I am…the bright morning star.@Revelation 22:16
portrait
Charles H. Gabriel (1856–1932)

Ina D. Og­don, 1913. Ear­ly in her life, Og­don had hoped to preach on the Chau­tau­qua cir­cuit. However, her fa­ther’s ill­ness forced her to aban­don her plans for an evan­gel­is­tic ca­reer in or­der to care for him at home.

She wrote these en­cour­ag­ing words show­ing how one can serve the Lord in ma­ny dif­fer­ent ways and cir­cum­stances. In oth­er words, make the best of where God has put you.

Charles H. Gab­ri­el (🔊 pdf nwc).

portrait
Ina D. Ogdon (1872–1964)

One of the stor­ies of [this] song has to do with a man so far away from its au­thor that, un­der any oth­er con­di­tions, it is al­most im­pos­si­ble that their lives should have had any con­tact.

He is the head of a na­tion­al bu­si­ness. He is a big man in the world of fi­nance, not on­ly in this coun­try but in oth­ers. Un­til a year ago he was just a splen­did think­ing ma­chine. Peo­ple were afraid of him. His em­ploy­ers, even men high in his con­fi­dence, found it dif­fi­cult to talk to him. Those in sub­ord­in­ate po­si­tions trem­bled when he looked their way, for he ne­ver did so un­less he had found a flaw in their work.

He was the kind of man who has been des­cribed in fic­tion but whom you do not oft­en see—a man of ir­on and steel. So far as hav­ing emo­tion, or an un­self­ish in­ter­est in hu­man­i­ty, he might as well have been a clev­er piece of high tem­pered mech­a­nism. One of his bus­i­ness as­so­ci­ates said once that he was so un­feel­ing, so im­per­son­al, so uny­ield­ing that he seemed in­hu­man.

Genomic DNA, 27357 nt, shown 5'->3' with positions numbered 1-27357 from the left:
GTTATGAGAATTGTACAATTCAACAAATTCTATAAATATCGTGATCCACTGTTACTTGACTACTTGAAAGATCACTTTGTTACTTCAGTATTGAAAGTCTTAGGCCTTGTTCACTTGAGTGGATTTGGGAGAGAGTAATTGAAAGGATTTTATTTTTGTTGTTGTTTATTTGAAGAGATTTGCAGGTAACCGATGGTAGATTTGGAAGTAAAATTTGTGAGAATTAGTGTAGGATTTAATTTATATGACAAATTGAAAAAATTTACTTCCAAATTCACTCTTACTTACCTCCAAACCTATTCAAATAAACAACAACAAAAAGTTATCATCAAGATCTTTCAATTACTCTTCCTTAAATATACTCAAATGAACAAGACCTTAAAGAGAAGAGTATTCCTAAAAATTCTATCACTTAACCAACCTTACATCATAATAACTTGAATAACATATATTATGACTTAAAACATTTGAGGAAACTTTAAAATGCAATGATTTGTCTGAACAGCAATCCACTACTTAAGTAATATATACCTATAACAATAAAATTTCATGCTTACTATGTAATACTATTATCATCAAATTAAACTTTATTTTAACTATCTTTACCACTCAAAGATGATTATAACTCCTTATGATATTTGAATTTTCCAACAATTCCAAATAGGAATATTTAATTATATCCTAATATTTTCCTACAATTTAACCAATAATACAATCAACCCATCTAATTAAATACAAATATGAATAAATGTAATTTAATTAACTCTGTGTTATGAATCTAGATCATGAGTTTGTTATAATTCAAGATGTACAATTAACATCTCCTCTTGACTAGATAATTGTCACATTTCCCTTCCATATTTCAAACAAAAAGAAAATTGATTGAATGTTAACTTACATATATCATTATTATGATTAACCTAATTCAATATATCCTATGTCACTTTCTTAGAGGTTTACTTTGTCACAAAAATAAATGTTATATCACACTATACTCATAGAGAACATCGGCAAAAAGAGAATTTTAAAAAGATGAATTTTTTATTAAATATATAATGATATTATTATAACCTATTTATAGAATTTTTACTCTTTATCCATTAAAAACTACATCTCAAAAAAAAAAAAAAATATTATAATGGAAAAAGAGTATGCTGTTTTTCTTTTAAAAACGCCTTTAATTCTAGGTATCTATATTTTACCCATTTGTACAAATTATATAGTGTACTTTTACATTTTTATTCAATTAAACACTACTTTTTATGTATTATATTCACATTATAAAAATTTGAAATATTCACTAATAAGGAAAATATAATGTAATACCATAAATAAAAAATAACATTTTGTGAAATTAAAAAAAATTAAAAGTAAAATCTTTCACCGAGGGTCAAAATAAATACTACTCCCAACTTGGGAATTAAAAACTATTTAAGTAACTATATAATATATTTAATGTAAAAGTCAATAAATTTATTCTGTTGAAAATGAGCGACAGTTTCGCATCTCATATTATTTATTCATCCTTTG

One night in his won­der­ful car, he hap­pened to be driv­ing past the Bil­ly Sun­day Ta­ber­na­cle. There, by the grace of God, as he de­clares, one of his tires was punc­tured. While the chauf­feur was re­pair­ing the break, he sat in his car, ob­serv­ing the thou­sands who were crowd­ing in­to the build­ing. He felt no cur­i­o­si­ty, he said. He had, for so long, trained his mind to fo­cus it­self on­ly on such mat­ters as re­lat­ed to his own bus­i­ness af­fairs, that there were ma­ny oc­cur­renc­es ev­en in his home ci­ty to which he ne­ver gave a thought.

The punc­ture was a bad one, and he grew a lit­tle bored. The thou­sands and thou­sands who kept pour­ing in­to the ta­ber­na­cle riv­et­ed his at­ten­tion, de­spite his strug­gle not to be in­ter­est­ed. He be­gan to won­der what the build­ing was, and what was go­ing on in­side. Then his chauf­feur re­port­ed that he would have to put on an emer­gen­cy tire.

The chauf­feur fin­ished his work, and looked in­side the car for his em­ploy­er, but he was not there.

A boy who was stand­ing near told him that the oth­er had gone in­to the ta­ber­na­cle. The chauf­feur was so sur­prised that he near­ly faint­ed, for he had ne­ver known his em­ploy­er to at­tend any meet­ing but a Board meet­ing of fi­nan­ciers.

Among those who hit the trail that night was the man of ir­on and steel. He sat down in his turn to wait for us to write down his name, his ad­dress, and his church pref­er­enc­es, as we al­ways do, and to one of the work­ers who ap­proached him for that pur­pose he gave some­thing of his re­mark­a­ble sto­ry.